The model is still as grey as ever, but he has taken it to another level by adding a completely brick-built backdrop, complete with rubble in the street and a realistic-looking explosion; an effect that is enhanced by the depth of focus. This just goes to show that you don’t always have to photograph your model against a neutral background to get it blogged here!
When you absolutely, positively need covering artillery, you can’t do better than Stud Systems’ War Weasel Advanced Howitzer 9. Fully packable, the Howitzer is ready to be towed to a new position at a moment’s notice by the accompanying heavy duty cargo truck.
A few weeks ago, Nannan posted The Defense of La Haye Sainte Farm at the Battle of Waterloo. While impressive, this was only a small part of a much larger diorama that was unveiled at Brickfair Va., to commemorate the 200th anniversary of this historic battle.
This impressive display was a collaborative effort by Joshua Brooks, his father Gary Brooks (Gary^the^procrastinator) and Casey Mungle, Ken Rice and John Rudy, with further contributions by several more members of Wamalug. It was not only large, but also tremendously well-researched. The formations of figures and their uniforms were chosen to be period-accurate, for instance. The size of the diorama had the consequence that, when sitting at one end and looking at the other, it was impossible to focus your eyes on the whole thing at once. This made the hundreds of sometimes fairly rare minifigures really look like armies on the march. In fact, there were so many figures on this display, that this may be the very reason why some of them have become so rare!
Edit: The guys from Beyond the Brick have posted an interview with Gary at Brickfair, which is well worth checking out.
Most of my fellow Brothers are already getting geared-up for BrickCon in October, but at that time of year, sadly, I can get away from work only barely long enough to attend Steam in the UK; a trip to the US is not in the cards. However, in the last few weeks I was in the US for a holiday which included attending Brickfair Virginia. I haven’t yet been home long enough to find the time to go over all the pictures that I’ve taken, let alone to find the owners of the models in them on-line, but will hopefully get around to that in the next few weeks. For now I want to share some of my experiences and to give a shout-out to the military builders I have been hanging out with, specifically Aleksander Stein, Evan Melick, Matt Hacker and Corvin Stichert. This year they displayed a collaborative airfield layout full of excellent minifig scale (near-future) military aircraft, helicopters and ground support equipment.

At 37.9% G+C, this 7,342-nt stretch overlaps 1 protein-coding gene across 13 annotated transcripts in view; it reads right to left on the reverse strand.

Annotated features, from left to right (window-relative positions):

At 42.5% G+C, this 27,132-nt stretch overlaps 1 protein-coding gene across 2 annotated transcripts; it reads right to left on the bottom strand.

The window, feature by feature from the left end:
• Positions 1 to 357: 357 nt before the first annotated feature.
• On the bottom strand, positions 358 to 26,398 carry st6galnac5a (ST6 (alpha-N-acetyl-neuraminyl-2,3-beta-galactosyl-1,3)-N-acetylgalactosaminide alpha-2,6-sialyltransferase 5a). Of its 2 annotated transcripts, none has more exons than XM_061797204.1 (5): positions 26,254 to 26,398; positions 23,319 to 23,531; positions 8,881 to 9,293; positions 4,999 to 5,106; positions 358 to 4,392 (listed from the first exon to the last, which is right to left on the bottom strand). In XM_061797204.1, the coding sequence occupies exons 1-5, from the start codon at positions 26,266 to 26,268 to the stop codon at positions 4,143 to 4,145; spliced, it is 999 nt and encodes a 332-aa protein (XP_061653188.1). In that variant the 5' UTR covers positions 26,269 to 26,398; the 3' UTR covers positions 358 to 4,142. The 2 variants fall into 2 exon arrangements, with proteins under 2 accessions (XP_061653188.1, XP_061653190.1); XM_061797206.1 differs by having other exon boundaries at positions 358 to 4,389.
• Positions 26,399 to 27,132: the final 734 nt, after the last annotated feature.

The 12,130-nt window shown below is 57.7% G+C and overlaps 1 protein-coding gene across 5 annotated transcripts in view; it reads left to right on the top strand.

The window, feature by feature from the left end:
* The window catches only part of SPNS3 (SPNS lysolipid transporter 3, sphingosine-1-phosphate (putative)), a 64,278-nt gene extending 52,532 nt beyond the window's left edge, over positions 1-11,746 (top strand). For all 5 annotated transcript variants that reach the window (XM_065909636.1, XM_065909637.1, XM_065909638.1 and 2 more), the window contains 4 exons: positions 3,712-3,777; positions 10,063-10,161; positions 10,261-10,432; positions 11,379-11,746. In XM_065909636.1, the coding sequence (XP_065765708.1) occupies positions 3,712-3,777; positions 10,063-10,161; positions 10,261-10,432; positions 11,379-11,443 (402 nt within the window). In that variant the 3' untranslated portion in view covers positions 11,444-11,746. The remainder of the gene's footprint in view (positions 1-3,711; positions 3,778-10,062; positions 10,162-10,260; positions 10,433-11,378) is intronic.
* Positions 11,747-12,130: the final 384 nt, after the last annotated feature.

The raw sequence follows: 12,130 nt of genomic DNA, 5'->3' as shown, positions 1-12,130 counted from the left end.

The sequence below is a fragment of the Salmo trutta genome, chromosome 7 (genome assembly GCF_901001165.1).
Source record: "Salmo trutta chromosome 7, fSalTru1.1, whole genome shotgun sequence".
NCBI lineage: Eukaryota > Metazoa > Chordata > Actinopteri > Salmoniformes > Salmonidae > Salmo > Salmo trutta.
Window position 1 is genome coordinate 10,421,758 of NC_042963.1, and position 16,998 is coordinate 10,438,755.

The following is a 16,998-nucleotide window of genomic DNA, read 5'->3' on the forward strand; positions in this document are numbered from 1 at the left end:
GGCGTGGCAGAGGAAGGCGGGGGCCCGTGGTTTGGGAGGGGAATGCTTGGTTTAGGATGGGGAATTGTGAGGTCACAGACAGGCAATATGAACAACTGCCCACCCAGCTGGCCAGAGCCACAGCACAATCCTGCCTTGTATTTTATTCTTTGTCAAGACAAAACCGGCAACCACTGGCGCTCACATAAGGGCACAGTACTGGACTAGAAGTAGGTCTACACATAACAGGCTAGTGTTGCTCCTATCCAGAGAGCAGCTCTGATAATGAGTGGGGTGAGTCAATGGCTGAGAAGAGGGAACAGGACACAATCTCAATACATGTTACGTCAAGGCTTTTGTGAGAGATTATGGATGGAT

The event consisted of three set-up days, which were for registered attendees only. There were a lot of organised activities, including games and talks about build techniques, as well as two talks by the guys from Beyond The Brick about their youtube podcasts. I was too busy chatting to other builders while all of this went on, but I did catch an excellent talk by Gary Brooks (whose Battle of Waterloo was featured here a few weeks ago) about building landscapes, that taught me a few new tricks. The set-up days were followed by two public days, during which we all got to display our models to an appreciative audience. I know some exhibitors dread these, and they can get very busy, but I enjoyed talking to the audience and demonstrating the folding wings and undercarriage of my Wildcat fighter.
The fun didn’t end at Brickfair. Since all of us share an interest in military history and technology, the next day we hit the road (and thanks to the satnav, DC rush hour traffic on the way back) to visit the USMC Museum in Quantico. This had a little LEGO twist: its shop features an impressive model of the USMC Memorial by Nathan Sawaya, which was the perfect backdrop for a group photograph.
I know that there must be a fair few people among you who have never actually been to any sort of LEGO convention or event. I was like you for a long time. Building with LEGO was something I did on my own. Later I started sharing models online, which added a welcome social component. However, as I found out when I joined Brickish in the UK and started attending events, nothing beats face-to-face meetings with fellow enthusiasts and being able to see their builds in real life. I’d like to thank Magnus Lauglo for inviting me to brickfair several years ago and for offering me a place to crash this year too. Congratulations to our very own Simon for winning four (!) Brickee awards, including best aircraft. Thanks guys, I had a ball.
This 1:200 scale model of the USS Kitty Hawk isn’t the first large-scale LEGO ship model Matt Bace has built, but it just might be his best yet. While his model of the USS Missouri is impressive at over 4 feet in length, the Kitty Hawk dwarfs it, coming at 5 feet, 3 inches long, and boasts an astonishing complement of aircraft, with over 40 helicopters, fighter jets, and support aircraft adorning its flight deck. This model was built digitally, but anyone who doubts the skill and time required by a model like this has clearly never built a large, detailed digital model.
Each year except 2013 (we needed a break!), The Brothers Brick organizes a collaborative display at BrickCon in Seattle, the first weekend in October. We’ve mentioned this a few times and set up the official group on Flickr a while back, but with just under two months left until BrickCon, it’s time to share more details!
“Picket’s Charge” by Sean Edmison